Someone used to go and get fish and chips for lunch, from somewhere in George Lane I suppose.

Really the final memory, the last time before I was here a few weeks ago, was for an  Old Time Variety Music Hall evening.  I used to help do the lighting for a local amateur theatrical society at the Hawkey Hall.  I don’t know if the society hired the memorial Hall or someone else did and they were asked to come in and participate,  but we set up a podium for the announcer.  I don’t know what you’d call him?

The MC

 Yes, the Andrew Sachs person, he used to do that on television, all the long words and that.  We had to set up spotlights for him and also on stage.

So was it like, was it based on, I can’ t remember that programme?

 The Old Time Music Hall, The Good Old Days”.  It was.  They had tables set up for food and drink and everything.  I don’t know what the food was or where that came from, I don’t recall that, but that was all set up.  It might’ve been only 1 or 2 nights, again I can’t recall.  It was a jolly evening.

Doing the lighting, it was a  very old-fashioned stage switchboard then, and I brought some of the society’s lights in just to enhance things.

They had a young lad do a turn who was a magician.  Watching from the wings you could see how some of these things were being done, not enough that I could give away any secrets.  He was in his mid teens maybe, starting out his career.  I don’t know his name so I don’t know how his career went.  It was an entertaining thing and of course it was all the usual old time song and dance routines going on.

So, really, in your formative years, if we say from about 7 through to 17, you were associated with the Hall quite a lot or were you older when you had that association?

 Well, probably 9 or 10 through to about 15 or 16, generally with my parents at these things.  Then I came back many years later, it would’ve been mid  70s or late 70s just for 1 or 2 nights.  It was odd to come back into the Hall that had the memories from years before and I remember “My father was here the last time I was helping him on stage and now I’m doing it”.

It was just interesting, a few weeks ago, to come back and look around, it hasn’t really changed.  It’s got a new floor but it looks just the same as I remember it.  The rear hall, the other rooms, I don’t remember this office, it was probably always locked, but the door in the centre of the stage where people used to disappear off stage…….. it’s nice.

We talked earlier about the building work at the front of the hall and I was just trying to remember, I’m sure when first here….  Do you know when that building work was done? The kitchen or whatever it was and the new toilets?

The latest renovations were done last year.  But you’re talking about before that aren’t you?


I think that was more likely the 70s or the 80s.

I’m not sure.  I don’t remember it sticking out as far.  I’m trying to look at that picture you’ve got (on the office wall) and it shows the entrance over the front which you can see they’ve built out each side from that.  I remember it from that picture you’ve got up on the wall there.  They didn’t have the bits at the side.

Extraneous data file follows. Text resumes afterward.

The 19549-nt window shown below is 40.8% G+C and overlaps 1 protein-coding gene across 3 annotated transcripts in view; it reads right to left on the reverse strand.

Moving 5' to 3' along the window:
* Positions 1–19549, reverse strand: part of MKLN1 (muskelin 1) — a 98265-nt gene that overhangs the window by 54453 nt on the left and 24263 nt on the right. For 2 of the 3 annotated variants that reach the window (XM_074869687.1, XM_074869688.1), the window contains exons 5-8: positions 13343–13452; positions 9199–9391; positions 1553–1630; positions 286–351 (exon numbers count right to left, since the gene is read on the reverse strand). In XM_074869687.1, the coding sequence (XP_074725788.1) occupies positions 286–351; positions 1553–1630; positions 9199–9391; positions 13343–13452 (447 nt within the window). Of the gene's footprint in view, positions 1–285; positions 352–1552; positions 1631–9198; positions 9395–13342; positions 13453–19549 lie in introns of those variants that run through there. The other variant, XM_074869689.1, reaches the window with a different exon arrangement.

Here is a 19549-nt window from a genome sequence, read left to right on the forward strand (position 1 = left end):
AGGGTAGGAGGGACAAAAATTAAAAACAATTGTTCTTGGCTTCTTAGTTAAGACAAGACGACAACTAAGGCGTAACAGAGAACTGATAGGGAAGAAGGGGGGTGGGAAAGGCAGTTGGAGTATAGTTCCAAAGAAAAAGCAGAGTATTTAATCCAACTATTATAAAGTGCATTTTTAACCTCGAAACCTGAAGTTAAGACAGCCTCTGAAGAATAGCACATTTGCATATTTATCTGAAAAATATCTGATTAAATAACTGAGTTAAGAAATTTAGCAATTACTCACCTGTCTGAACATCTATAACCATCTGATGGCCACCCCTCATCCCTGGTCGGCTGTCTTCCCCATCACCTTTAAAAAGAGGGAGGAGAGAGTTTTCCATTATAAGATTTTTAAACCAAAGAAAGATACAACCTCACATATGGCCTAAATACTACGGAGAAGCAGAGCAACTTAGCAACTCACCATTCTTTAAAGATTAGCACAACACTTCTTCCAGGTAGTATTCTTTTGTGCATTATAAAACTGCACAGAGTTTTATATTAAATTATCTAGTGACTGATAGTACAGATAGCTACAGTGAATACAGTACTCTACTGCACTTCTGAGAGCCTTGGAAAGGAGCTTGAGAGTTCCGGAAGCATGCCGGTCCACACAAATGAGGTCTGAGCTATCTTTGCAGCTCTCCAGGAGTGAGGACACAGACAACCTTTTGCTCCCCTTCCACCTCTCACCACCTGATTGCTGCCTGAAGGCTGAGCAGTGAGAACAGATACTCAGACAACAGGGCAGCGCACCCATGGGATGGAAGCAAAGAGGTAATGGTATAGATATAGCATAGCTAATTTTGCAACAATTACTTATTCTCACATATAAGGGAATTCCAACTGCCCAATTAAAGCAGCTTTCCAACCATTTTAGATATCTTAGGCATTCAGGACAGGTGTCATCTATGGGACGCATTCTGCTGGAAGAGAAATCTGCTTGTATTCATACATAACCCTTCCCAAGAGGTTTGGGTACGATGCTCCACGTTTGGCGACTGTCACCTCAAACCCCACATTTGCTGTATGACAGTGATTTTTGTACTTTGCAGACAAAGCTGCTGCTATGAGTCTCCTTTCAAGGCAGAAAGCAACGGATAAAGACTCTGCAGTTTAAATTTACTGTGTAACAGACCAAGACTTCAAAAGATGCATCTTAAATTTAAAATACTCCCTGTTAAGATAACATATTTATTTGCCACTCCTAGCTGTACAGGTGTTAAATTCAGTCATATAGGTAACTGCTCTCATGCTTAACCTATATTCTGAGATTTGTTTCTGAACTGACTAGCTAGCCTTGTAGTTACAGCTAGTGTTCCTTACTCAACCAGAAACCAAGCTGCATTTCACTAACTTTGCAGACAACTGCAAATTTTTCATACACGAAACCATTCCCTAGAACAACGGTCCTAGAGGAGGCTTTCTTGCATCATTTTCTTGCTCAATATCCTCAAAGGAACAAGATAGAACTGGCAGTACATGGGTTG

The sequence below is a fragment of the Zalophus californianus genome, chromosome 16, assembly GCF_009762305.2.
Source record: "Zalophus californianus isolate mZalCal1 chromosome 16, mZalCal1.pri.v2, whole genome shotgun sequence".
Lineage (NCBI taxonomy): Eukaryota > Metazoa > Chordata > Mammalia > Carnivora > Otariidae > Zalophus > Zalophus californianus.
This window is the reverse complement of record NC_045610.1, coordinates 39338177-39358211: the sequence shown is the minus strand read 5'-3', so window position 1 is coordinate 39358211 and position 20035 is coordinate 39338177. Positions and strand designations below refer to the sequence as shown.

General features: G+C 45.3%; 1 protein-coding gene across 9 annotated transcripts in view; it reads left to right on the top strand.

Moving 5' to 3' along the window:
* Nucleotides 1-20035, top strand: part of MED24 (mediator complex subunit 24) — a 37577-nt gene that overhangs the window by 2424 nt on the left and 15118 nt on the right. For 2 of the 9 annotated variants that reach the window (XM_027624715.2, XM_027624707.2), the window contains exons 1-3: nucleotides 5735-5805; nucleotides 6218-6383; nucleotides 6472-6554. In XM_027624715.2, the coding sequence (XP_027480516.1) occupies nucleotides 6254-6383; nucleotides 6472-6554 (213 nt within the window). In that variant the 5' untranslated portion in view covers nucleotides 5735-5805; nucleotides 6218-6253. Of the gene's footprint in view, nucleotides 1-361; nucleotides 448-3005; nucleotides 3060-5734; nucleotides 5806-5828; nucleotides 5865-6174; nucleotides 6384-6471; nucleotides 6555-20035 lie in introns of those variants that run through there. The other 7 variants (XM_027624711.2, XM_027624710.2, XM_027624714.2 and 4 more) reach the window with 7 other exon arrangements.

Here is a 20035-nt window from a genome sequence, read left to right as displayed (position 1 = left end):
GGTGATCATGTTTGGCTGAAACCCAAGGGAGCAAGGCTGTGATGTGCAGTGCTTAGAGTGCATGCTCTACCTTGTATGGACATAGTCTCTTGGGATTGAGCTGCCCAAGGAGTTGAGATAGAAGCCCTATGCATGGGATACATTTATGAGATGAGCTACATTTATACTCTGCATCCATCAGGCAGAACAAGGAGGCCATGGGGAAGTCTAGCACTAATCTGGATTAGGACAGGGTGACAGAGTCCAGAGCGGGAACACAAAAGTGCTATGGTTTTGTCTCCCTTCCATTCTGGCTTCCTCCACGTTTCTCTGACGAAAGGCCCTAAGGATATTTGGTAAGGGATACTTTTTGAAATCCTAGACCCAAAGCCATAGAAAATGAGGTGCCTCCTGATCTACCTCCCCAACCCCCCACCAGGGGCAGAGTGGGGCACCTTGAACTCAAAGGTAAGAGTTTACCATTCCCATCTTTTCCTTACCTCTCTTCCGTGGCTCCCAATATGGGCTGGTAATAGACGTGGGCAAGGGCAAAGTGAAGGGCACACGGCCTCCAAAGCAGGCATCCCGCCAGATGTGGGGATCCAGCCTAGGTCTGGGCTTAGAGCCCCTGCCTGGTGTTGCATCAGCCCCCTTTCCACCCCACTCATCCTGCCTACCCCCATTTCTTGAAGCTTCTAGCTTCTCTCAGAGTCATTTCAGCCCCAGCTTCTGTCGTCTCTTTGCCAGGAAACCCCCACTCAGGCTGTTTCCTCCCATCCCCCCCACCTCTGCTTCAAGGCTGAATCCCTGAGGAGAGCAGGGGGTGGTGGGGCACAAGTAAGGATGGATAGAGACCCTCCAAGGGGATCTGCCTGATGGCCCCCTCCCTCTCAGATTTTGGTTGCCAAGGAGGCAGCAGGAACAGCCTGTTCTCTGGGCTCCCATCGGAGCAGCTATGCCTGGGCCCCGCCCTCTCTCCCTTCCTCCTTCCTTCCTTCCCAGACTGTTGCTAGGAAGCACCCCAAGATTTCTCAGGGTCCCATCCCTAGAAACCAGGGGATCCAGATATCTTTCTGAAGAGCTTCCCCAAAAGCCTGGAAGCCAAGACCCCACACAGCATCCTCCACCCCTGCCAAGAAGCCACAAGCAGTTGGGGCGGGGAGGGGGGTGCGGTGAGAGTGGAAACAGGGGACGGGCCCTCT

I think that you’re the only person who’s told me that they remember that far back to the point where they realised the hall had actually changed shape…..

 Well it has, times change and you have to make more space.

You don’t happen to remember if there were 2 dragons on the top of the ….?

 I don’t.

Because somebody informed me there were a couple of dragons on the roof.

 I don’t remember that at all.  I’m trying to remember about car parking, I’m sure we managed to park a car, if you’re looking at the Hall, on the right hand side, I think there was a  little alleyway there, because I thought that’s where we unpacked the fruit and veg from, but I am not sure.

I am looking at the windows at the top of the hall and I wonder if  the follow spotlight stand is still there?  I don’t know whether we used that when we did the Old Time Music Hall, probably we weren’t certain of its safety.

And you said that also you remember George Bunyan?

 Yes, I mean my parents knew him though  I can’t say they were good friends, but they knew each other well enough by name.  He was a jolly character, I vaguely recall.

I found his wife and I did an interview with her.   She’s now 95.

 Wow, how about that.   I just remember him as always helpful and seemed to fit in with whatever we wanted to do.  He was a nice chap.  I don’t know what years he was here.

He was here from 1950 to 1980.


Yes he was here 30 years.

 Thirty years, gosh that’s unusual these days.  So he might’ve been here when we did the Old Time Music Hall, I wonder what date the Old Time Music Hall was?

Late 70s, so he would have been here.

 He wouldn’t have known me, I’d have grown up a lot since my parents early days.

Oh, and a final memory, I also came up with my mother a couple of times and helped with teas and washing up for the baby afternoons  in the back hall.   My mother was just helping out because of holidays or something, it was just a summer thing, a couple of afternoons.  Presumably I was at a loose end so   helped my mum.  I know it’s not the done thing these days, but I made her proud.

I’m sure she was extremely proud of you.  Thank you so much for your time, I’m very, very appreciative of your time.

My pleasure.